The Western one of the most enduring and adaptable of Hollywood’s genres, from the epic plains of The Searchers to the lone gunman of A Fistful of Dollars, from the horror of Bone Tomahawk to the transposition of the wild frontier to outer space in Outland, from the weird west of The Wind to the tradition of How the West Was Won, director Fred Zinnemann’s 1952 release High Noon is one of the most successful and critically acclaimed, winning four Academy Awards.
Now released as a 4K restoration as part of Eureka’s Masters of Cinema series, despite the period it was released in, the golden age of the Western, two years after John Wayne had starred in John Ford’s Rio Grande and with the first two years of that decade having already seen over two hundred Western films released, High Noon is in fact atypical of both the age and the genre, subtly breaking as many rules as it adheres to.
Already a major star since The Virginian in 1929, Gary Cooper’s name was synonymous with the Western, but as Marshal Will Kane of Hadleyville in the New Mexico Territory he is not a heroic figure but a man preparing to give up his life upholding the law to begin a new life with his new bride Amy Fowler, the starlet Grace Kelly in only her second role before she became a muse to the demanding eye of Alfred Hitchcock.
The replacement marshal not due to arrive until the following day, their plans to leave Hadleyville are derailed when news arrives that Frank Miller (Ian MacDonald) who had been sentenced to hang after arrest by Kane five years before has instead been released from jail and is on his way back to reunite with his posse; due to arrive on the midday train, there is little doubt that Miller will want bloody revenge.
Shot by Floyd Crosby, despite colour cinema having been available since the late thirties Zinneman opted to shoot High Noon in monochrome, the shades of grey emphasising the ambiguity and bleakness of the situation, the action confined to the township and the immediate surrounds, offering no grand landscapes or magnificent skylines of red-tinged sunsets, the dusty main street of Hadleyville the totality of the characters’ lives and reality.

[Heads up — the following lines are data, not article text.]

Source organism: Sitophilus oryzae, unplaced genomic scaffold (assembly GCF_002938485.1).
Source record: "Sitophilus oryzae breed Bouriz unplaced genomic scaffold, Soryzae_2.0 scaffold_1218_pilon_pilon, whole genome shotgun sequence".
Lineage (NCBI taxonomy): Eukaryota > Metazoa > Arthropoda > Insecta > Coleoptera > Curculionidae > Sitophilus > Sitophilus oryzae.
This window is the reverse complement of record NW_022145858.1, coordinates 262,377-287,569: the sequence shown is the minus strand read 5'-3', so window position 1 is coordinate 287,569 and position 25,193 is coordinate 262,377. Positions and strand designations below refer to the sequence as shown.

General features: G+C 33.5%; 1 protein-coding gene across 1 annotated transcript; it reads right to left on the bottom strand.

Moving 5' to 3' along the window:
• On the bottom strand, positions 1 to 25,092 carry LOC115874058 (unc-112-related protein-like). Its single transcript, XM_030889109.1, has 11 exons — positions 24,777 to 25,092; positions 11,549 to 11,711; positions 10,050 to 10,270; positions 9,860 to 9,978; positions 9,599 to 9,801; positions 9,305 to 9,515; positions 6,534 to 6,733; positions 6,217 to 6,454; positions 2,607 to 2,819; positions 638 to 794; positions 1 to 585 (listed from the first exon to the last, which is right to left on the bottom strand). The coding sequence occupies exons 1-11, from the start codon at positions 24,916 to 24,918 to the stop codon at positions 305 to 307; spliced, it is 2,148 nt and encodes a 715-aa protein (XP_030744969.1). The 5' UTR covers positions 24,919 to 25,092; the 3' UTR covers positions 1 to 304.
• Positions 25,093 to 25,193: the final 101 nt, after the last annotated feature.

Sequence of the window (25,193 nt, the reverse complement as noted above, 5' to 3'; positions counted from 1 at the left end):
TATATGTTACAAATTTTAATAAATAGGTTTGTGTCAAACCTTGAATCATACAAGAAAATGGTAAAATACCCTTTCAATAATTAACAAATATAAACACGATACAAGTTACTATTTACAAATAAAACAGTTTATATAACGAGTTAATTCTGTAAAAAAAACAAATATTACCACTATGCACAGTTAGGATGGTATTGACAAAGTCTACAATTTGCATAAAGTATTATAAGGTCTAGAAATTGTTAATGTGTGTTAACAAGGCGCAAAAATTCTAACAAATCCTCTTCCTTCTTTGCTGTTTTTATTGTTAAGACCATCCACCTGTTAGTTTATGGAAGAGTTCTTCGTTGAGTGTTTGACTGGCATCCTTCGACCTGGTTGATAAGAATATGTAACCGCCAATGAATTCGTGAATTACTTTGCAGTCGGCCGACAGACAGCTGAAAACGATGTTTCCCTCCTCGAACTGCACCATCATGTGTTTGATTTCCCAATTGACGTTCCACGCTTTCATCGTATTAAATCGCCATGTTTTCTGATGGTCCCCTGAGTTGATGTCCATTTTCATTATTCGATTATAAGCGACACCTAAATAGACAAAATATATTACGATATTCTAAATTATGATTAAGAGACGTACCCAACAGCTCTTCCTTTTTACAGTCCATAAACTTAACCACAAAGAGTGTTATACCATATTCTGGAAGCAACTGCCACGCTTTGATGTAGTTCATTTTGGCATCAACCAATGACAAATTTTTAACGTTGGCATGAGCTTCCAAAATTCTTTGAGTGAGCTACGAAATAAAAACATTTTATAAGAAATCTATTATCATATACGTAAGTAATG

The film lasting eighty-five minutes, it is depicted more or less in real time, opening with Ben Miller (Sheb Wooley), Jack Colby (Lee Van Cleef) and Jim Pierce (Robert J Wilke) waiting by the railroad for the return of Frank and the warning arriving with Marshal Kane, the ticking clock a repeating image as it counts down towards the confrontation which can only be avoided by him abandoning his duty and the town he has worked to clean up.
Yet despite his achievement, Kane’s presumption that the townsfolk will unswervingly support him is erroneous and he finds that his efforts have engendered as much resentment as admiration, with even his own deputy Harvey Pell (Lloyd Bridges) handing in his badge and gun over an argument about Kane’s failure to back him as his successor.
A frustratingly stilted film despite the apparent urgency of the situation, Cooper underplays the role, tight-lipped and reserved, and crucially the relationship between Kane and Amy, almost thirty years his junior, does not convince, the only character with whom it is essential that he shows warmth kept at arm’s length as much as the others; far more interesting is native businesswoman Helen Ramírez (Katy Jurado) whose history involves both Kane and Miller.
A selfless man whose actions have made him unpopular confronted with the indifference of those he has served, the most powerful scene is Kane’s confrontation with the townsfolk congregated in the church as he asks them for help, a torrent of voices and opinions, diverse and compact, and ultimately disappointing to Kane, a man who continues to stubbornly do what he considers to be right despite his disillusionment.
Unsurprisingly, Eureka’s new edition of High Noon is packed with supporting features, with essays and the original trailer, two commentaries, an interview with film historian Neil Sinyard on the career of Zinneman, an archival audio interview with screenwriter Carl Foreman and three documentaries on the film of varying insight, quality and vintage.